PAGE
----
Distinctive Image Featuresfrom Scale-Invariant Keypoints
- Distinctive Image Featuresfrom Scale-Invariant Keypoints
- Related research
- Detection of scale-space extrema
- Accurate keypoint localization
- Orientation assignment
- The local image descriptor - 给特征点赋值一个128维方向参数
- Application to object recognition
- Scale-space extrema detection:
- Keypoint localization
- Orientation assignment
- Keypoint descriptor
2. Related research
3. Detection of scale-space extrema
Detecting locations that areinvariant to scale change of the image can be accomplished by searching for stable featuresacross all possible scales, using a continuous function of scale known as scale space (Witkin,1983).
3.1 Local extrema detection
In order to detect the local maxima and minima of D(x, y, σ), each sample point is comparedto its eight neighbors in the current image and nine neighbors in the scale above and below(see Figure 2). It is selected only if it is larger than all of these neighbors or smaller than allof them. The cost of this check is reasonably low due to the fact that most sample points willbe eliminated following the first few checks.
3.2 Frequency of sampling in scale
To summarize, these experiments show that the scale-space difference-of-Gaussian func-tion has a large number of extrema and that it would be very expensive to detect them all.Fortunately, we can detect the most stable and useful subset even with a coarse sampling of scales.
3.3 Frequency of sampling in the spatial domain
Just as we determined the frequency of sampling per octave of scale space, so we must de-termine the frequency of sampling in the image domain relative to the scale of smoothing.Given that extrema can be arbitrarily close together, there will be a similar trade-off betweensampling frequency and rate of detection. Figure 4 shows an experimental determination ofthe amount of prior smoothing, σ, that is applied to each image level before building thescale space representation for an octave.
Of course, if we pre-smooth the image before extrema detection, we are effectively dis-carding the highest spatial frequencies. Therefore, to make full use of the input, the imagecan be expanded to create more sample points than were present in the original. We double the size of the input image using linear interpolation prior to building the first level ofthe pyramid.
4. Accurate keypoint localization
Once a keypoint candidate has been found by comparing a pixel to its neighbors, the nextstep is to perform a detailed fit to the nearby data for location, scale, and ratio of principalcurvatures. This information allows points to be rejected that have low contrast (and aretherefore sensitive to noise) or are poorly localized along an edge.
4.1 Eliminating edge responses
For stability, it is not sufficient to reject keypoints with low contrast. The difference-of-Gaussian function will have a strong response along edges, even if the location along theedge is poorly determined and therefore unstable to small amounts of noise.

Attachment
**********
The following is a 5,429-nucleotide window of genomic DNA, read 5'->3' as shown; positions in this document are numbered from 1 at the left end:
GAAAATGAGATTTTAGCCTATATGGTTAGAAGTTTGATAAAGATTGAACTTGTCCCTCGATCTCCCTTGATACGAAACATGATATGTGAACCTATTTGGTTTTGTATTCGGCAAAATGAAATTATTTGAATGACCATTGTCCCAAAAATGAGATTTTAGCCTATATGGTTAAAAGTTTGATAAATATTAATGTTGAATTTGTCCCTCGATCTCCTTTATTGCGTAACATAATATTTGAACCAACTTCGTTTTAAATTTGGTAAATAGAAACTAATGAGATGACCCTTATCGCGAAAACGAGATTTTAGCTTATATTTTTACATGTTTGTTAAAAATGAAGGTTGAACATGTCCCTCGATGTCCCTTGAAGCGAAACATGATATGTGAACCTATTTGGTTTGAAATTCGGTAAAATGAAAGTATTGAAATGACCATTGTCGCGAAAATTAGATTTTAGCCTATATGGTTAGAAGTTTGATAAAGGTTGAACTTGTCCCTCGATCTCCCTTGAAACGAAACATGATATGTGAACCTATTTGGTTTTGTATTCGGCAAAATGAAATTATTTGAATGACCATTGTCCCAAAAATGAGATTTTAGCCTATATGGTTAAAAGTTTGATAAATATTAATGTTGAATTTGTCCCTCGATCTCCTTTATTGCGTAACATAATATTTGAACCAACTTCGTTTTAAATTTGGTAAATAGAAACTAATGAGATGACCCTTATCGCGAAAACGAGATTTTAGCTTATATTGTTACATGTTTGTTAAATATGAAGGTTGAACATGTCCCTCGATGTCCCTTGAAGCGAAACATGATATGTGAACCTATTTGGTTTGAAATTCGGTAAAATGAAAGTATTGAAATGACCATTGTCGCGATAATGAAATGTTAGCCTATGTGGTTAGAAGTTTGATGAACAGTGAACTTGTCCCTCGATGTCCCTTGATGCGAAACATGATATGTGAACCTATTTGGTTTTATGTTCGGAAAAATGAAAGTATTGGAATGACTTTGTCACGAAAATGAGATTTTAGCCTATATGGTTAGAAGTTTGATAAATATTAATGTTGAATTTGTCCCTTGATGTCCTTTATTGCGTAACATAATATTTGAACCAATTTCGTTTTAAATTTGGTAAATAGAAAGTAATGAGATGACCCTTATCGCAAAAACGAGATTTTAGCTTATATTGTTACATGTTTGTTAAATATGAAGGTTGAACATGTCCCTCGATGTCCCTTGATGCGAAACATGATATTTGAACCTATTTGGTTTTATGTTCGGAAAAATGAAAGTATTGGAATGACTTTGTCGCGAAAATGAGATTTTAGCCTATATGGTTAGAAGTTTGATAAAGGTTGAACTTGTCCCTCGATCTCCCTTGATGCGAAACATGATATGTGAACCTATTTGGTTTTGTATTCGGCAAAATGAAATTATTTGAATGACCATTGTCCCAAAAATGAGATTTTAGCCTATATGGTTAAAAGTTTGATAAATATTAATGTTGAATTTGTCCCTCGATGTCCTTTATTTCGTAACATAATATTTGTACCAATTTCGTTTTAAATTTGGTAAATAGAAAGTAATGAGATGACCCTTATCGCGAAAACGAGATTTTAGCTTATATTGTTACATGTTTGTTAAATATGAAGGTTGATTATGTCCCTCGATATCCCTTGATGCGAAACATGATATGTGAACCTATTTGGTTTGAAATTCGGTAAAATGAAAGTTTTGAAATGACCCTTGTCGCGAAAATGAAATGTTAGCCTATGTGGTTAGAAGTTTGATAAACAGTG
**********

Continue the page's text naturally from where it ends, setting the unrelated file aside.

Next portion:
5. Orientation assignment
By assigning a consistent orientation to each keypoint based on local image properties, the keypoint descriptor can be represented relative to this orientation and therefore achieve in-variance to image rotation. This approach contrasts with the orientation invariant descriptorsof Schmid and Mohr (1997), in which each image property is based on a rotationally invariant measure. The disadvantage of that approach is that it limits the descriptors that can be usedand discards image information by not requiring all measures to be based on a consistentrotation.
Peaks in the orientation histogram correspond to dominant directions of local gradients.The highest peak in the histogram is detected, and then any other local peak that is within 80% of the highest peak is used to also create a keypoint with that orientation. Therefore, forlocations with multiple peaks of similar magnitude, there will be multiple keypoints created atthe same location and scale but different orientations. Only about 15% of points are assignedmultiple orientations, but these contribute significantly to the stability of matching. Finally, aparabola is fit to the 3 histogram values closest to each peak to interpolate the peak positionfor better accuracy.
6. The local image descriptor - 给特征点赋值一个128维方向参数
6.1 Descriptor representation
7. Application to object recognition
7.1 Keypoint matching
7.2 Efficient nearest neighbor indexing
No algorithms are known that can identify the exact nearest neighbors of points in high di-mensional spaces that are any more efficient than exhaustive search. Our keypoint descriptorhas a 128-dimensional feature vector, and the best algorithms, such as the k-d tree (Friedmanet al., 1977) provide no speedup over exhaustive search for more than about 10 dimensionalspaces. Therefore, we have used an approximate algorithm, called the Best-Bin-First (BBF) algorithm (Beis and Lowe, 1997).
7.3 Clustering with the Hough transform
To maximize the performance of object recognition for small or highly occluded objects, wewish to identify objects with the fewest possible number of feature matches. We have foundthat reliable recognition is possible with as few as 3 features .